The VA health care system, in order to fully meet all of its demands and to ameliorate the effects of chronic under-funding, could use many more dollars. The Independent Budget recommendation provides for the impact of inflation on the provision of health care, and mandated salary increases of health care personnel. It would provide the resources to begin to meet the demands of specialized services and programs, as well as the ever-increasing influx of new veterans entering the system. It is estimated that of the more than 168,000 Iraq veterans who are no longer on active duty, sixteen percent have sought VA health care. The full impact of the two-year grant of priority health care for these veterans is yet to be fully felt. We also believe that The Independent Budget recommendation, if enacted, would allow the VA to begin enrolling Category 8 veterans once again.
For Medical and Prosthetic Research, The Independent Budget is recommending $460 million. This represents a $58 million increase over the FY 2005 amount. The Administration has proposed a $9 million cut. Research is a vital part of veterans' health care, and an essential mission for our national health care system.
In closing, the VA health care system faces two chronic problems. The first is a budget submission that ignores the costs of providing care while advocating draconian health care rationing. The second is a lack of consistent funding. The budget and appropriations process over the last number of years demonstrates conclusively how the VA labors under the uncertainty of not only how much money it is going to get, but, equally important, when it is going to get it. No Secretary of Veterans Affairs, no VA hospital director, and no doctor running an outpatient clinic knows how to plan and even provide care on a daily basis without the knowledge that the dollars needed to operate those programs are going to be available when they need them. Far too often veterans' funding is the subject of an omnibus bill that is enacted months after the start of the fiscal year.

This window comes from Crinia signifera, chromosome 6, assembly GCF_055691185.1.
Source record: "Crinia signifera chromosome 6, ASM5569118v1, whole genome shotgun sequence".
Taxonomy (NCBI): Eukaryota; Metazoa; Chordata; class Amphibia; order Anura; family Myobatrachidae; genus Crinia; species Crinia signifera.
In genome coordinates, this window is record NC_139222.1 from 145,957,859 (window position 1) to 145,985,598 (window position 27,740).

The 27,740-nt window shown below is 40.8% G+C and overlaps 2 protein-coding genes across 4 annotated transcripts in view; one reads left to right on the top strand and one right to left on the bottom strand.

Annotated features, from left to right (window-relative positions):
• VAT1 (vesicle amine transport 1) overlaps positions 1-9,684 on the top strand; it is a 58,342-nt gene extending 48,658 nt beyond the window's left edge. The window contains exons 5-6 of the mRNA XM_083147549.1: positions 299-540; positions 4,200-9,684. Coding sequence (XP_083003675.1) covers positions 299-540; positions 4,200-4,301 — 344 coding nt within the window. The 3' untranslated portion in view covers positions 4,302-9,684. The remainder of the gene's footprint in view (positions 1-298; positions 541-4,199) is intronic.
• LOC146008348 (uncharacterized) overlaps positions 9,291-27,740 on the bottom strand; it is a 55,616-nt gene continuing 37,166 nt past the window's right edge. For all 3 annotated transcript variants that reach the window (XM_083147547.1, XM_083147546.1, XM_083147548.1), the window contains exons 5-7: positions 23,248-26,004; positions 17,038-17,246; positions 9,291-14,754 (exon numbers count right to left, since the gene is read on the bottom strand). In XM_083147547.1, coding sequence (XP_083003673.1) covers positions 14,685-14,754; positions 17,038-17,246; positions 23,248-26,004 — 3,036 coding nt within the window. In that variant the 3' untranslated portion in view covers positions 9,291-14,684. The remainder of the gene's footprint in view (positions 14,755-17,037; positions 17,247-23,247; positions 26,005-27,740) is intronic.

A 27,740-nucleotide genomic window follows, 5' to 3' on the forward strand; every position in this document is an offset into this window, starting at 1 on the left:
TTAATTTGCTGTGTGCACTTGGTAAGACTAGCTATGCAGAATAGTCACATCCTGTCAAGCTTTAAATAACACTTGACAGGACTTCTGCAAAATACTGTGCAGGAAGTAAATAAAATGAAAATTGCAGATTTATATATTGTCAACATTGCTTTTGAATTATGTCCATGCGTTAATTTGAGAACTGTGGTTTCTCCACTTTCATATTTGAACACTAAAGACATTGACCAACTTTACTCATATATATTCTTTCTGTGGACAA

Health care delayed is health care denied. If the health care system cannot get the funds it needs when it needs those funds the resulting situation only fuels efforts to deny more veterans health care and charge veterans even more for the health care they receive.
The only solution we can see is for this Committee and the Congress as a whole to approve legislation removing VA health care from the discretionary side of the budget process and making annual VA budgets mandatory. The health care system can only operate properly when it knows how much it is going to get and when it is going to get it.
We look forward to working with this Committee in order to begin the process of moving a bill through the Senate, and the House, as soon as possible.
It is easy to forget, when dealing with dollars and budgets, that we are ultimately dealing with real people, people who will be affected personally by the cuts and so-called ?savings? proposed by this Administration. We ask that you remember these men and women, these veterans who have sacrificed so much for us, when you are drawing up your budget views and estimates, and we ask that you join us in adopting the recommendations of The Independent Budget.
This concludes my testimony. I will be happy to answer any questions you may have.